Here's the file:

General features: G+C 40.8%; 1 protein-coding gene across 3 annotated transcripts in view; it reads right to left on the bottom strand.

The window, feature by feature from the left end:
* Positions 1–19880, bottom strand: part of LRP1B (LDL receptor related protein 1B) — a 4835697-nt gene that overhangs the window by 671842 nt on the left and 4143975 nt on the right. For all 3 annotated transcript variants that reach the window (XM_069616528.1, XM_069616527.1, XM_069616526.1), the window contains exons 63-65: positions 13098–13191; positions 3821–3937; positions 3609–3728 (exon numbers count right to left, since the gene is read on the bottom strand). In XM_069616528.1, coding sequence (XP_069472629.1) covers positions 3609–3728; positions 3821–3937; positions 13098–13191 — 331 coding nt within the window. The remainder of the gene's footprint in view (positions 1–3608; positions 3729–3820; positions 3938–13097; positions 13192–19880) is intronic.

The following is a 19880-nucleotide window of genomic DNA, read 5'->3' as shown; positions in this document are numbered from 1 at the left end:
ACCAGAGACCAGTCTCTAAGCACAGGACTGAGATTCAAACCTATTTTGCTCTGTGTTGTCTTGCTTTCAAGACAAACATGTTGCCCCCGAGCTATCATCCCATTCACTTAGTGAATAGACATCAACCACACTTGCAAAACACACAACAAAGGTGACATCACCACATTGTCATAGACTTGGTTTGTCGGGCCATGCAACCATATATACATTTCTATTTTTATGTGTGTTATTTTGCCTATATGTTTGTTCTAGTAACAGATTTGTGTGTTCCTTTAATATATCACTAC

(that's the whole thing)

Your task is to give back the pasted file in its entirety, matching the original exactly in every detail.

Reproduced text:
General features: G+C 40.8%; 1 protein-coding gene across 3 annotated transcripts in view; it reads right to left on the bottom strand.

The window, feature by feature from the left end:
* Positions 1–19880, bottom strand: part of LRP1B (LDL receptor related protein 1B) — a 4835697-nt gene that overhangs the window by 671842 nt on the left and 4143975 nt on the right. For all 3 annotated transcript variants that reach the window (XM_069616528.1, XM_069616527.1, XM_069616526.1), the window contains exons 63-65: positions 13098–13191; positions 3821–3937; positions 3609–3728 (exon numbers count right to left, since the gene is read on the bottom strand). In XM_069616528.1, coding sequence (XP_069472629.1) covers positions 3609–3728; positions 3821–3937; positions 13098–13191 — 331 coding nt within the window. The remainder of the gene's footprint in view (positions 1–3608; positions 3729–3820; positions 3938–13097; positions 13192–19880) is intronic.

The following is a 19880-nucleotide window of genomic DNA, read 5'->3' as shown; positions in this document are numbered from 1 at the left end:
ACCAGAGACCAGTCTCTAAGCACAGGACTGAGATTCAAACCTATTTTGCTCTGTGTTGTCTTGCTTTCAAGACAAACATGTTGCCCCCGAGCTATCATCCCATTCACTTAGTGAATAGACATCAACCACACTTGCAAAACACACAACAAAGGTGACATCACCACATTGTCATAGACTTGGTTTGTCGGGCCATGCAACCATATATACATTTCTATTTTTATGTGTGTTATTTTGCCTATATGTTTGTTCTAGTAACAGATTTGTGTGTTCCTTTAATATATCACTAC